Blockchain technology will change your life – world without middlemen
World is running so fast you can’t even imagine what technology can do. A man can change the world with his ideology which makes him perfect and unique from other and I’m sure that’s so many people didn’t aware about Bitcoin and Blockchain.
First of all let me tell you about Bitcoin, which is also called Cryptocurrency which means people can send or exchange money electronically as easily by sending email or text by using the app called a wallet.
Bitcoin was created by Satoshi Nakamoto, Who publishes the invention on 31st Oct 2008 to a cryptography mailing list in research paper called Bitcoin (“A peer-to-peer Electronic cash system”)
It was invented by an unknown Programmer, or group of the programmer, under the name Satoshi Nakamoto. In January 2009 it was released and Nakamoto implemented Bitcoin as Open Source code.
In January 2009, the Bitcoin network came into existence with the release of the first open-source Bitcoin client and the issuance of the first bitcoins, with Satoshi Nakamoto mining the first block of bitcoins ever (known as the genesis block), which had a reward of 50 Bitcoins.
When it was invented the value was basically none and the first Bitcoin transaction was negotiated by an individual on the bitcointalk forums with one notable transaction of 10,000 Bitcoin Used to purchase two pizzas delivered by Papa Johns.
After 2010, the Graph of Bitcoin increased
|Jan2009 –march 2010
|less than $0.01
And Now you can’t even imagine the current rate of 1 Bitcoin
The price reached its maximum in the history of Bitcoin. Now you can imagine the cost of two pizza, which was purchased by 10,000 bitcoin.
The system is peer-to-peer, and transactions take place between users directly, without an intermediary. These transactions are verified by network nodes and recorded in a public distributed ledger called a Blockchain. Since the system works without a central repository or single administrator, Bitcoin is called the first decentralized digital currency.
Besides being created as a reward for mining, Bitcoin can be exchanged for other currencies, products, and services in legal or black markets.
While doing Bitcoin transaction its need signature of recipients which is based on maths rather than handwriting. The maths comes from the world of cryptography, which is normally used to hide secret messages. But Bit client has been repurposed to prove ownership, each Bit client has associated key which they used to create the signature by encrypting transaction message to others test the signature by trying to decrypt. If a message was decrypted then the signature was created by the true account holder. Which prevents you from theft.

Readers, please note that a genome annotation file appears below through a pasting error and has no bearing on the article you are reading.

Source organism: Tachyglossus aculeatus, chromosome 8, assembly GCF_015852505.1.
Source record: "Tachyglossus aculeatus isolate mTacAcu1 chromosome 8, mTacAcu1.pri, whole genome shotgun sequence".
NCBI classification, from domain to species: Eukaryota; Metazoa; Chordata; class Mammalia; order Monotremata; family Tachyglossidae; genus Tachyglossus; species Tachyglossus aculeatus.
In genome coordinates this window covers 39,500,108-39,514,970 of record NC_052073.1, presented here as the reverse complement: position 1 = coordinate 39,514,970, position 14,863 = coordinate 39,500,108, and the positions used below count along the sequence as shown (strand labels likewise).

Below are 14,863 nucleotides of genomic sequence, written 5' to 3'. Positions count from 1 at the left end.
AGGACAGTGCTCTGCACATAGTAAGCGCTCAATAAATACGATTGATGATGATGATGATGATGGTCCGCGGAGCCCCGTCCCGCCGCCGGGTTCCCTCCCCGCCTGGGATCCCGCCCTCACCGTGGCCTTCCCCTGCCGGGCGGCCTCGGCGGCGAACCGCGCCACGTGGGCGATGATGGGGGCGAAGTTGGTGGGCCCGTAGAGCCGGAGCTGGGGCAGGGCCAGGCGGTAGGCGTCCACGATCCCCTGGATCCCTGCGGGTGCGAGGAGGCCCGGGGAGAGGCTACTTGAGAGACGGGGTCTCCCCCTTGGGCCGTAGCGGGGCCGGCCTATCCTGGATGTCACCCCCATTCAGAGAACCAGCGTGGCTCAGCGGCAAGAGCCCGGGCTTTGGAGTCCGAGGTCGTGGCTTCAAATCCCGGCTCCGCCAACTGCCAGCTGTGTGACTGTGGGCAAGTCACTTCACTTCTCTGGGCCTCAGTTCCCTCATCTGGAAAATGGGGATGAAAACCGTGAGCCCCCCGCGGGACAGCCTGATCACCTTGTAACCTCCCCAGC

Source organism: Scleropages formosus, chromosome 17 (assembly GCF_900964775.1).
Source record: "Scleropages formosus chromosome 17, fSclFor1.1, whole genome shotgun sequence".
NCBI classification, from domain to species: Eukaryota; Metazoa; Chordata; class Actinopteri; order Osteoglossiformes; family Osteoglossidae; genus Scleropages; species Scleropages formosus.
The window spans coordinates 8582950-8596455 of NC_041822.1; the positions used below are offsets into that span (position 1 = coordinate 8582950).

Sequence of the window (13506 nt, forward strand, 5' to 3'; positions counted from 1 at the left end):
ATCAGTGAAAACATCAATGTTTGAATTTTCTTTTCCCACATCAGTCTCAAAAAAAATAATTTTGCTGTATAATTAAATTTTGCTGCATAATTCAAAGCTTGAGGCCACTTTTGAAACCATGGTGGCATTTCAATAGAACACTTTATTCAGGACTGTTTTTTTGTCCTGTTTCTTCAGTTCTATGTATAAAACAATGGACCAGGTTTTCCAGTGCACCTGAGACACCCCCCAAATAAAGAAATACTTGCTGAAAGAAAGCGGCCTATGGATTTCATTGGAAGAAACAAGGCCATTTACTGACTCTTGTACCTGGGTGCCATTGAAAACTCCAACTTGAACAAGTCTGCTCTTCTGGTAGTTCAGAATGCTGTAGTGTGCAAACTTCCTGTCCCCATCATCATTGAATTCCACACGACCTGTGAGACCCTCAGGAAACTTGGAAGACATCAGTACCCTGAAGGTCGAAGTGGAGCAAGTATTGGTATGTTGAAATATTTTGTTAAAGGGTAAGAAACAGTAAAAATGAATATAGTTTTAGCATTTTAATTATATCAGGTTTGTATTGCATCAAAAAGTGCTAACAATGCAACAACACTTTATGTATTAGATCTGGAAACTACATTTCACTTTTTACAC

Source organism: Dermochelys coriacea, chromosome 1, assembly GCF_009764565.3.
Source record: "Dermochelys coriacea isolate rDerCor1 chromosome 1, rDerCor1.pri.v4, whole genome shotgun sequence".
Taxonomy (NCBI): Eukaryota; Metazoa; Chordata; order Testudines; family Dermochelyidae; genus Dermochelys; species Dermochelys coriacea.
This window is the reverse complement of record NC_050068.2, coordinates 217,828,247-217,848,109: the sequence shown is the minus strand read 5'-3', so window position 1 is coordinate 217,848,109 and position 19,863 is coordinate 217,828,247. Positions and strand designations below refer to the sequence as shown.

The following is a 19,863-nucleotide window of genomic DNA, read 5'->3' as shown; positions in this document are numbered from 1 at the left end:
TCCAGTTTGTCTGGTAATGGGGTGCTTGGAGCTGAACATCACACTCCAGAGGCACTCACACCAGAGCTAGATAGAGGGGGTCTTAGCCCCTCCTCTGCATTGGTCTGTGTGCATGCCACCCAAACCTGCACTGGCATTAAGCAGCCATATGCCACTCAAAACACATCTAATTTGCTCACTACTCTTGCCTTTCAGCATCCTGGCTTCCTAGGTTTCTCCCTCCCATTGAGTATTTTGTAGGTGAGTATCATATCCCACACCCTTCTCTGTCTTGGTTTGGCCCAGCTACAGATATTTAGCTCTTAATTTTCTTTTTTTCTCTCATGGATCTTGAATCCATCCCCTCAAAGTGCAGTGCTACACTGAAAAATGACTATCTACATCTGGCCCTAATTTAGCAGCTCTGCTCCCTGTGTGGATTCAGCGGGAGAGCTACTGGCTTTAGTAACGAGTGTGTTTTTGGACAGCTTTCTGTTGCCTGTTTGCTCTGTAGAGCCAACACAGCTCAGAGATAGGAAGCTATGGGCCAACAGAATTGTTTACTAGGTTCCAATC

As of February 2015, over 100,000 merchants and vendors accepted Bitcoin as payment. According to research produced by Cambridge University in 2017, there are 2.9 to 5.8 million unique users using a cryptocurrency wallet, most of them using Bitcoin.
Let’s talk about the Blockchain, it is trending topic on social media these days.
Blockchain plays very important role in the transformation of Bitcoin From one person to another. It was first introduced by Satoshi Nakamoto in 2008, where it serves as the public ledger for all transaction.
The main motive of this Blockchain for Bitcoin to solve the double spending problem without requiring a trusted administrator and modification of previous transaction records.
When it was introduced by Satoshi Nakamoto word Blockchain were used separately when it becomes popular it becomes Single Word in 2016, the file size of Block chain increasing yearly. In 2014 its size was 20 gigabytes and in January 2015 the size of the file become 30 gigabytes and from January 2016 to 2017 the size Of blockchain Increase from 50 to 100 gigabytes.
Each node in the Bitcoin network stores its own copy of the Blockchain containing only block validated by that node. Every block contains a record of all the recent Digital transaction.
When several nodes all have the same blocks in their Blockchain, they are considered to be in consensus. The validation rules these nodes follow to maintain consensus are called consensus rules. This section describes many of the consensus rules used by Bitcoin Core.
A block of one or more new transactions is collected into the transaction data part of a block. Copies of each transaction are hashed, and the hashes are then paired, hashed, paired again, and hashed again until a single hash remains, the Merkle root of a Merkle tree.
The Merkle root is stored in the block header. Each block also stores the hash of the previous block’s header, chaining the blocks together. This ensures a transaction cannot be modified without modifying the block that records it and all following blocks.
Transactions are also chained together. Bitcoin wallet software gives the impression that satoshis are sent from and to wallets, but bitcoins really move from transaction to transaction. Each transaction spends the satoshis previously received in one or more earlier transactions, so the input of one transaction is the output of a previous transaction.
A single transaction can create multiple outputs, as would be the case when sending to multiple addresses, but each output of a particular transaction can only be used as an input once in the block chain. Any subsequent reference is a forbidden double spend—an attempt to spend the same satoshis twice.
Outputs are tied to transaction identifiers (TXIDs), which are the hashes of signed transactions.
Because each output of a particular transaction can only be spent once, the outputs of all transactions included in the Blockchain can be categorized as either Unspent Transaction Outputs (UTXOs) or spent transaction outputs. For a payment to be valid, it must only use UTXOs as inputs.